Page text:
The ruling National League for Democracy found itself in a position to challenge or potentially limit the involvement and influence of the military in Myanmar’s new government and this is believed to have led the military to claim that the election was flawed and the results corrupted.
The military in Myanmar, known as the Tatmadaw, ruled the country with an iron fist from 1962 until 2011 when it first began to experiment with democratic rule in an attempt to revive the country’s ailing and impoverished economy from international sanctions and isolation.
During that period, Aung San Suu Kyi was imprisoned multiple times at Insein Prison where Monday’s executions took place in 2003, 2007 and again in 2009.
Insein prison notorious in Myanmar for inhuman, degrading treatment of prisoners including torture
The prison has long been known and feared as a place of inhuman and degrading treatment of political prisoners including the widespread use of torture through beatings with iron bars and the use of dogs to terrify prisoners, stripped and made to crawl over gravel paths.
There are now fears that the military regime is using the spectre of the hangman to spread terror within the country to cow the civilian population for supporting the growing revolution which is gaining momentum and weakening its hold on power.
The regime, which has never been accepted by the public in Myanmar, is only surviving through economic support from Communist China and military support from that country and Russia.
Thailand one of the few countries offering tacit support to Myanmar’s junta shunned worldwide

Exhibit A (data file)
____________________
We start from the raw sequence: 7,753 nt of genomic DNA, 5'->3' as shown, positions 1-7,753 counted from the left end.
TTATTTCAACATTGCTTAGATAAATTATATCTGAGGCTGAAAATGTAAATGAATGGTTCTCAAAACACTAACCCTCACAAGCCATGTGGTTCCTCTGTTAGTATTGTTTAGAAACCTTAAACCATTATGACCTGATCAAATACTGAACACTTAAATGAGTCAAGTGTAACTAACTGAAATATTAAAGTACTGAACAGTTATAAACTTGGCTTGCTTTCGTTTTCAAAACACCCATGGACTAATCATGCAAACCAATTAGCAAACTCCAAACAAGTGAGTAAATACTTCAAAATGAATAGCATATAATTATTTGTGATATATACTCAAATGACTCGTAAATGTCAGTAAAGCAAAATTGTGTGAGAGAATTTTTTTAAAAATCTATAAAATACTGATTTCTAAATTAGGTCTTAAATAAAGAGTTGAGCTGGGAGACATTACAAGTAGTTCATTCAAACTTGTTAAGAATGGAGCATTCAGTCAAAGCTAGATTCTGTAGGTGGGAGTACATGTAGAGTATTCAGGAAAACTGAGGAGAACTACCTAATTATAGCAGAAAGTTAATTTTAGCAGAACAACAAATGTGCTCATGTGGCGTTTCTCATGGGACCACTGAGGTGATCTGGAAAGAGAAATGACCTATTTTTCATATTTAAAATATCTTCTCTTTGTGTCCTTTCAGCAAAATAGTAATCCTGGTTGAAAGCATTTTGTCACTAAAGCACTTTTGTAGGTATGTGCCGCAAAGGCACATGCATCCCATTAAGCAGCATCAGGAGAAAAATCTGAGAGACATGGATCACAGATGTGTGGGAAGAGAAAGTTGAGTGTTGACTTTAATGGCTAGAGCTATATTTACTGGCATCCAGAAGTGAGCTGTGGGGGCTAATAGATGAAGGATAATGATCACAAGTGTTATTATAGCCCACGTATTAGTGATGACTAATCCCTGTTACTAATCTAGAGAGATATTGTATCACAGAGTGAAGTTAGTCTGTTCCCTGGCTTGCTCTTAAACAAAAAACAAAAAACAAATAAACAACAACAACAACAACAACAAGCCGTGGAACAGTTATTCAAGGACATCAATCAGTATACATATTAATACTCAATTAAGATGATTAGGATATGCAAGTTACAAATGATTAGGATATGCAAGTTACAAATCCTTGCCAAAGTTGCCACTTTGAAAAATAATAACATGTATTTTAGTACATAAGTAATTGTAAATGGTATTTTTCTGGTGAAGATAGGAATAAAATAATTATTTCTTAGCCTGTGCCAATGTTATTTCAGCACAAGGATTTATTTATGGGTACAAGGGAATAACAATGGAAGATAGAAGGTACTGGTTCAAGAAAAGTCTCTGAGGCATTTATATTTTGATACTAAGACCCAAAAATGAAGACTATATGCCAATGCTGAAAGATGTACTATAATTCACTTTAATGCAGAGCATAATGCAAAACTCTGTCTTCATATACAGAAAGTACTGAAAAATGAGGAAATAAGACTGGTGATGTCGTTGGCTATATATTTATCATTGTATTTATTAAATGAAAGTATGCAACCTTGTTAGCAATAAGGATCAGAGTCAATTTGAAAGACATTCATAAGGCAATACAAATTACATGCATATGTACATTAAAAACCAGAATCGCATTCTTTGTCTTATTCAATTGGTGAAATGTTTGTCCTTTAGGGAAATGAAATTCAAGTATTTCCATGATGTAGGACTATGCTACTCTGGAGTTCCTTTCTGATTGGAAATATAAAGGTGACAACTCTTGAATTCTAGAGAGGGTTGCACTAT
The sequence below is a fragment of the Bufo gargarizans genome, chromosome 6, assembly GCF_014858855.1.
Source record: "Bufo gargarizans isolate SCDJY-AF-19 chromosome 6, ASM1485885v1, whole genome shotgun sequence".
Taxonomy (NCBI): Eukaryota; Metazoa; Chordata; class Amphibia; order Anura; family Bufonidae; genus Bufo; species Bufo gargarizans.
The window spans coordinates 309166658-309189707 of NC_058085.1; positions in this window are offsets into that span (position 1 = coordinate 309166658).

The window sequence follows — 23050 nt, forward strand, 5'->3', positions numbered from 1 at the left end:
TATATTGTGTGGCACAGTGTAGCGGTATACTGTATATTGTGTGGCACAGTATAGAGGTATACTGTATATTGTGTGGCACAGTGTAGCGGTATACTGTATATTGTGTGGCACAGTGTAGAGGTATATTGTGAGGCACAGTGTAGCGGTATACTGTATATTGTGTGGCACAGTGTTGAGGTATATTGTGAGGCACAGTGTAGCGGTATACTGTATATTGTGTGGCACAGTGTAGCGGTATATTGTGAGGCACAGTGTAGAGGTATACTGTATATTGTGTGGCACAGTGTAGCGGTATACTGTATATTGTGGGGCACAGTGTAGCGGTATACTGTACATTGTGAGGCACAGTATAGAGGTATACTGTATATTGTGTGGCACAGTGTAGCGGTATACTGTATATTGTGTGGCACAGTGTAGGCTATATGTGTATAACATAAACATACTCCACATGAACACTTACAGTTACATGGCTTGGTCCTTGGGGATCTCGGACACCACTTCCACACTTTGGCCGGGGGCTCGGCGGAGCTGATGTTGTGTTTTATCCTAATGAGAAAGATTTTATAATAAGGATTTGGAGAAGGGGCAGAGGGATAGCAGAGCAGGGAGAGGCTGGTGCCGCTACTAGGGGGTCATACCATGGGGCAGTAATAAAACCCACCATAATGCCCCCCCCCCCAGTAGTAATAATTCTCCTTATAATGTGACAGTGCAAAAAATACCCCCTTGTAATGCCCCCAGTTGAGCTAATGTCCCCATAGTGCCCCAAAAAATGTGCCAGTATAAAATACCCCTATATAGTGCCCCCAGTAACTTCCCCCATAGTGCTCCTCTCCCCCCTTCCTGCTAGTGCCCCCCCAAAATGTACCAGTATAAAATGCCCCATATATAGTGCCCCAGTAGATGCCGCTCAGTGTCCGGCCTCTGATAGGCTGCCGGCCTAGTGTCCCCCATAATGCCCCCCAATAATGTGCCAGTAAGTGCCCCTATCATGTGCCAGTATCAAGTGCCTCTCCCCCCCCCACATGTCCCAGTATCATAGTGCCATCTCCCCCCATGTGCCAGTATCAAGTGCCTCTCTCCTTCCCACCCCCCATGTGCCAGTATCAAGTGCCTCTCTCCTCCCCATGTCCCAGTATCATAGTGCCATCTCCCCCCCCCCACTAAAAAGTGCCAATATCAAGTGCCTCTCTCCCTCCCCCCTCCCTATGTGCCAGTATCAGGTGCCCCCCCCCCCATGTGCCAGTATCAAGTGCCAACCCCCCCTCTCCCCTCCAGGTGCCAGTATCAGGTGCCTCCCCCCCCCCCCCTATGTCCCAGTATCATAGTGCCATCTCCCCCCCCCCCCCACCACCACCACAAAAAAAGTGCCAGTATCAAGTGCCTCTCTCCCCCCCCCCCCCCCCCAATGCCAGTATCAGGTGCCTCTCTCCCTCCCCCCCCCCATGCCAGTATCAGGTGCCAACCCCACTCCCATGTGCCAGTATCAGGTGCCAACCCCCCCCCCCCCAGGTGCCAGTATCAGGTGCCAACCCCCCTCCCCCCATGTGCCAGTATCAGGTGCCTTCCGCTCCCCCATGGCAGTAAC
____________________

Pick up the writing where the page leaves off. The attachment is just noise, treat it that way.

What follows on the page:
Most ASEAN countries have also turned their backs on Nay Pyi Taw with some exceptions such as Thailand and Cambodia with Thai business enterprises having significant investments in the country’s neighbour to the west and fears in Bangkok that further destabilisation may spill over into its western provinces.
This is what happened last month when intense fighting broke out near Myanmar’s border near Tak province in Thailand which saw a Mig military jet, operated by Myanmar’s junta, breach Thailand’s airspace, refugees flowing across the border and sporadic damage to property in the kingdom over the course of 4 to 5 days.
Human Rights Watch, on Monday, warned that there are now 114 people on death row in Myanmar with fears that further executions may be planned by the regime in an effort to reassert its waning authority.
Monday’s executions were the first in the country since 1988.
Monday’s executions are a sign of weakness and desperation by a regime that cannot win the civil war
Many observers view the actions of the junta, in carrying out the executions on Monday, as a sign of its weakness and desperation as it increasingly faces an unwinnable civil war.
Even the reviled regime’s closest ally, China, has called on it to open dialogue with the National Unity Government (NUG) during a visit in early July by Chinese Foreign Minister Wang Yi for a minor regional conference in early July involving Laos, Thailand and Cambodia, which was exploited for PR purposes, to give the impression of international respectability and an illusion of stability to what most countries in the world regard as a country ruled by an illegal regime which has even been denied participation at recent ASEAN summits since its brutal campaign of repression against its own population began to escalate.
Reporting from Myanmar is difficult with one American organisation claiming that 12,000 people died in the conflict just up to February 1st this year